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About Marcin Grzejszczak

Marcin Grzejszczak
Senior Java Developer with team building and managing skills. Enthusiast of JVM languages (Groovy, Scala) and clean coding

Spring Cloud Contract 3.0.0 released

With the release of the Spring Cloud 2020.0.0 (aka Ilford) release train we’re more than happy to announce the general availability of Spring Cloud Contract 3.0.0. In this blog post I’ll describe the most notable released features (in order of their release dates).

Incremental Test Generation for Maven

With the Incremental Test Generation for Maven we’re generating tests, stubs and stubs jar only if the contracts have changed. The feature is opt-out (enabled by default).

Resolves Credentials from settings.xml

With the support to resolve credentials from settings.xml when using Aether based solution to fetch the contracts / stubs, we will reuse your settings.xml credentials for the given server id (via the stubrunner.server-id property).

Rewrite Groovy to Java

It was fantastic to see so many people take part in rewriting the Spring Cloud Contract’s codebase from Groovy to Java. You can check this issue for more information.

Allow to Extend Contract & Stubs

With this issue and this pull request we’ve added an option to provide metadata to your contracts. Since we didn’t want to map all WireMock properties to the core of our Contract definition, we’ve allowed passing of metadata under the wiremock key. The passed value can be an actual WireMock definition. We will map that part to the generated stub.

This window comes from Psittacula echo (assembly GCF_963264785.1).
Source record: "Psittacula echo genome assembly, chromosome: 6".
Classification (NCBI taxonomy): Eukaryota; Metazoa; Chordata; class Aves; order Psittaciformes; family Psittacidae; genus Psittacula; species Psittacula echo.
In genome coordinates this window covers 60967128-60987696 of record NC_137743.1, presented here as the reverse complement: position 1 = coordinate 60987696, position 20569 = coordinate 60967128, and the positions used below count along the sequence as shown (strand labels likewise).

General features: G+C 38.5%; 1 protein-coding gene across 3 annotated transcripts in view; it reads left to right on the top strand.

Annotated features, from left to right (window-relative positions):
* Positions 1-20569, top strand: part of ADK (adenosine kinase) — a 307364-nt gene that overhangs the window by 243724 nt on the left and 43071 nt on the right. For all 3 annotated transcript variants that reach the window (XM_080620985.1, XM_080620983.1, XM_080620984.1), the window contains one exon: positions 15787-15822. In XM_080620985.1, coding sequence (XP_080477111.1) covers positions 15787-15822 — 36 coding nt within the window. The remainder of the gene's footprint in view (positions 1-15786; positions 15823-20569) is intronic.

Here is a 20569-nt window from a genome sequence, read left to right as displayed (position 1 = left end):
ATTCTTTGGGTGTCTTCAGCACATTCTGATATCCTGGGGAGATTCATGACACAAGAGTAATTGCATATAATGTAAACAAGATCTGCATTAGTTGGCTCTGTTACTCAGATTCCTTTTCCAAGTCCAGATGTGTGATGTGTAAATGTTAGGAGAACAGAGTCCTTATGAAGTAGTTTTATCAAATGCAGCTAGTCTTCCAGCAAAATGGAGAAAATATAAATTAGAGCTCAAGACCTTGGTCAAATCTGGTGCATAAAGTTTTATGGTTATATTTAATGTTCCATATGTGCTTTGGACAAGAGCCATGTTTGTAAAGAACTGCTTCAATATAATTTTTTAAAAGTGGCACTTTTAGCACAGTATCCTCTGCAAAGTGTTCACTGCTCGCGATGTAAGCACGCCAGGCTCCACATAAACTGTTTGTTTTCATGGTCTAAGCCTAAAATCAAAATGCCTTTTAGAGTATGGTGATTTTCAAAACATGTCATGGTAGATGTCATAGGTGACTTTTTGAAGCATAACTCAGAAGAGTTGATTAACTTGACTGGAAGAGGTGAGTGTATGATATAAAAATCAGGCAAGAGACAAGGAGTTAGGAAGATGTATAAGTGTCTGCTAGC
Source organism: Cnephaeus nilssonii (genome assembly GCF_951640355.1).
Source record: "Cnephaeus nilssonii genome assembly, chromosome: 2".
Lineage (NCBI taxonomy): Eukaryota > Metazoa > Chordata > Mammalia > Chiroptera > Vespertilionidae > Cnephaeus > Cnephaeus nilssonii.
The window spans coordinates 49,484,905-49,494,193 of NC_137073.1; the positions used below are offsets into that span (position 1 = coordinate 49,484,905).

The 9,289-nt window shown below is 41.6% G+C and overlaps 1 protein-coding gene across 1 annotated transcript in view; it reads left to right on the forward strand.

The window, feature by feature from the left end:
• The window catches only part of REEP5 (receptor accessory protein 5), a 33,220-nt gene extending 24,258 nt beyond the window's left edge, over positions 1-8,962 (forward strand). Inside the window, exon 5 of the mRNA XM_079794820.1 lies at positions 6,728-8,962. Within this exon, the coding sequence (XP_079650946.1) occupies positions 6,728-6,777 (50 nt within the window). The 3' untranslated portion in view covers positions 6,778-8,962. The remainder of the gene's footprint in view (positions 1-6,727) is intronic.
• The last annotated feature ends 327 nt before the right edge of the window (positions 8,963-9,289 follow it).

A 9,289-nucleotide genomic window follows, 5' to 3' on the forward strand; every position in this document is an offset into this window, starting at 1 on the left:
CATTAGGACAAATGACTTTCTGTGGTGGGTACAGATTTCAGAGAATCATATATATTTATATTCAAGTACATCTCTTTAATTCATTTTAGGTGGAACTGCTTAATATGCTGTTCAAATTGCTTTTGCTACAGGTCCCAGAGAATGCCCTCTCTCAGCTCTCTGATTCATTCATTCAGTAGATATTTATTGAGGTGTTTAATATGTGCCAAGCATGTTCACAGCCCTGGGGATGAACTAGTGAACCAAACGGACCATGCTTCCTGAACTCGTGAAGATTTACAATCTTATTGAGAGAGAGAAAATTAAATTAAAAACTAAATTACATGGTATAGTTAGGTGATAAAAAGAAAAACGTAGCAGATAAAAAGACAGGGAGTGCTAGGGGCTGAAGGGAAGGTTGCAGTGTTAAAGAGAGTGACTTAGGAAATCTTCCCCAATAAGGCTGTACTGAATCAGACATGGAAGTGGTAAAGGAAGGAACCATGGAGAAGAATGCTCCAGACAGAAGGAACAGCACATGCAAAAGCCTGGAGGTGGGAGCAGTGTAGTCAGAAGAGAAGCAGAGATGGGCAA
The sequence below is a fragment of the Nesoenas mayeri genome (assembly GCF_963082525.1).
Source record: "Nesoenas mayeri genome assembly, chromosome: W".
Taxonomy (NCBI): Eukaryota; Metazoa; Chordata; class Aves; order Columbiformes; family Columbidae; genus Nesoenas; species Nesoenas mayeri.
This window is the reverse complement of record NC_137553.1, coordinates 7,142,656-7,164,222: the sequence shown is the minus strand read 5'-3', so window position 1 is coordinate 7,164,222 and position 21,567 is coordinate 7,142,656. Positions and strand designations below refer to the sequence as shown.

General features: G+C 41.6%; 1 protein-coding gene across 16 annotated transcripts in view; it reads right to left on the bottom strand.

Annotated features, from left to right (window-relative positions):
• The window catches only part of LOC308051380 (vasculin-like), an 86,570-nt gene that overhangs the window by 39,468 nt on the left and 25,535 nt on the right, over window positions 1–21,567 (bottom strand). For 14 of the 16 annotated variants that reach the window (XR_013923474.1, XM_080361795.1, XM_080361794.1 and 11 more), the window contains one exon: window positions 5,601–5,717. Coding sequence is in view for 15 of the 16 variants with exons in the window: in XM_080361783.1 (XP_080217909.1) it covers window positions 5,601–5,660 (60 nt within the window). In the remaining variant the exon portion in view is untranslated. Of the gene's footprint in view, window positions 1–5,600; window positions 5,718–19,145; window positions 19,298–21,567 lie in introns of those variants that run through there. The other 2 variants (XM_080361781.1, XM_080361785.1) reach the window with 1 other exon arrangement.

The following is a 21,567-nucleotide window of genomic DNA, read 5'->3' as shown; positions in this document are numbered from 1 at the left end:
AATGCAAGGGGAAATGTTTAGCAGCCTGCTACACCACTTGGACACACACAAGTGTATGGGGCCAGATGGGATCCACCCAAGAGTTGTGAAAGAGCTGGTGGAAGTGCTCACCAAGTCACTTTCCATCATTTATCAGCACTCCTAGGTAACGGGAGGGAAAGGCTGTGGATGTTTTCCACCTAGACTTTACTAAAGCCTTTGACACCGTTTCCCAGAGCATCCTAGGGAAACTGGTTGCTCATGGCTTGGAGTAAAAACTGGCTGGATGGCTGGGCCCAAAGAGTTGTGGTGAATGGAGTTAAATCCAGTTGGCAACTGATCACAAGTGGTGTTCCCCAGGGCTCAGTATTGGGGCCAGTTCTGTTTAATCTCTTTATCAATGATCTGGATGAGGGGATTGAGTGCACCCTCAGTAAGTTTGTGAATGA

Example of adding delays:

Contract.make {
		request {
			method GET()
			url '/drunks'
		}
		response {
			status OK()
			body([
				count: 100
			])
			headers {
				contentType("application/json")
			}
		}
		metadata([wiremock: '''\
	{
		"response" : {
			"delayDistribution": {
                    "type": "lognormal",
                    "median": 80,
                    "sigma": 0.4
            }
		}
	}
'''
		])

That also means that you can provide your own metadata. You can read more about this in the documentation

New [Custom] Mode of Test Generation

With this pr we’ve introduced a new custom mode of test generation. You’re able to pass your own implementation of an HTTP client (you can reuse our OkHttpHttpVerifier), thanks to which you can e.g. use HTTP/2. This was a prerequisite for the GRPC task. Thanks to the Spring Cloud Contract Workshops and the following refactoring of Spring Cloud Contract it was quite easy to add this feature, so thanks everyone involved then!

You can read more about this in the documentation.

Experimental GRPC Support

With the custom mode in place we could add the experimental GRPC support. Why experimental? Due to GRPC’s tweaking of the HTTP/2 Header frames, it’s impossible to assert the grpc-status header. You can read more about the feature, the issue and workarounds in the documentation.

Here you can find an example of GRPC producer and of a GRPC consumer.

GraphQL Support

With this PR we’ve added GraphQL support. Since GraphQL is essentially POST to and endpoint with specific body, you can create such a contract and set the proper metadata. You can read more about this in the documentation.

Here you can find an example of GraphQL producer and of a GraphQL consumer.

Stub Runner Boot Thin JAR